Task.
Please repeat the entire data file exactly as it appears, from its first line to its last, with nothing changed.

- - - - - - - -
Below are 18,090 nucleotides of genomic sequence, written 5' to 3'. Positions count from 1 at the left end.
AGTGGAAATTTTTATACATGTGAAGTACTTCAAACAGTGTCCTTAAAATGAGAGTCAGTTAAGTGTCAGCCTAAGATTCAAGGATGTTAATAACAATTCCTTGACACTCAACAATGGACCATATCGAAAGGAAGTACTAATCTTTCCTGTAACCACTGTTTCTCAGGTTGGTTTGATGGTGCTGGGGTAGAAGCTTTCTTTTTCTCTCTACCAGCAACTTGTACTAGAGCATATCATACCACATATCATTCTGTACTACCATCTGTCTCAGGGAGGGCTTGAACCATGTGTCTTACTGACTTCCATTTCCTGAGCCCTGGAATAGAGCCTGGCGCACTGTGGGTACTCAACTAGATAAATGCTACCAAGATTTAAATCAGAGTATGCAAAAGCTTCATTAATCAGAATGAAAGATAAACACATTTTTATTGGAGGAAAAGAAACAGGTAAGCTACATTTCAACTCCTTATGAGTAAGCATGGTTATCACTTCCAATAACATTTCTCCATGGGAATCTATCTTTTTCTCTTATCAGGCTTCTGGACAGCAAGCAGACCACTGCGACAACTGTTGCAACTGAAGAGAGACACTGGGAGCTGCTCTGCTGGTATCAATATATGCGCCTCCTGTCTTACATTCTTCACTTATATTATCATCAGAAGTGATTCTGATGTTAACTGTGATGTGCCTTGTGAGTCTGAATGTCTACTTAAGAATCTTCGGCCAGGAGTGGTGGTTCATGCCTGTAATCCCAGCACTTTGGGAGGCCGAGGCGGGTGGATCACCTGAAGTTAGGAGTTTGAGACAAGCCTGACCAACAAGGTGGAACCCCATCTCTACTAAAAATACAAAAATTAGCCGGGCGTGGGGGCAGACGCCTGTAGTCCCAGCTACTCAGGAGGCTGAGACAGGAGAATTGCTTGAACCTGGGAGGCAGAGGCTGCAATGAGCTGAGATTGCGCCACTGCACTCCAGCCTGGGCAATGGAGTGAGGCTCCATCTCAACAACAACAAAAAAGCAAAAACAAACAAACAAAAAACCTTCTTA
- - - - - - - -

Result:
Below are 18,090 nucleotides of genomic sequence, written 5' to 3'. Positions count from 1 at the left end.
AGTGGAAATTTTTATACATGTGAAGTACTTCAAACAGTGTCCTTAAAATGAGAGTCAGTTAAGTGTCAGCCTAAGATTCAAGGATGTTAATAACAATTCCTTGACACTCAACAATGGACCATATCGAAAGGAAGTACTAATCTTTCCTGTAACCACTGTTTCTCAGGTTGGTTTGATGGTGCTGGGGTAGAAGCTTTCTTTTTCTCTCTACCAGCAACTTGTACTAGAGCATATCATACCACATATCATTCTGTACTACCATCTGTCTCAGGGAGGGCTTGAACCATGTGTCTTACTGACTTCCATTTCCTGAGCCCTGGAATAGAGCCTGGCGCACTGTGGGTACTCAACTAGATAAATGCTACCAAGATTTAAATCAGAGTATGCAAAAGCTTCATTAATCAGAATGAAAGATAAACACATTTTTATTGGAGGAAAAGAAACAGGTAAGCTACATTTCAACTCCTTATGAGTAAGCATGGTTATCACTTCCAATAACATTTCTCCATGGGAATCTATCTTTTTCTCTTATCAGGCTTCTGGACAGCAAGCAGACCACTGCGACAACTGTTGCAACTGAAGAGAGACACTGGGAGCTGCTCTGCTGGTATCAATATATGCGCCTCCTGTCTTACATTCTTCACTTATATTATCATCAGAAGTGATTCTGATGTTAACTGTGATGTGCCTTGTGAGTCTGAATGTCTACTTAAGAATCTTCGGCCAGGAGTGGTGGTTCATGCCTGTAATCCCAGCACTTTGGGAGGCCGAGGCGGGTGGATCACCTGAAGTTAGGAGTTTGAGACAAGCCTGACCAACAAGGTGGAACCCCATCTCTACTAAAAATACAAAAATTAGCCGGGCGTGGGGGCAGACGCCTGTAGTCCCAGCTACTCAGGAGGCTGAGACAGGAGAATTGCTTGAACCTGGGAGGCAGAGGCTGCAATGAGCTGAGATTGCGCCACTGCACTCCAGCCTGGGCAATGGAGTGAGGCTCCATCTCAACAACAACAAAAAAGCAAAAACAAACAAACAAAAAACCTTCTTA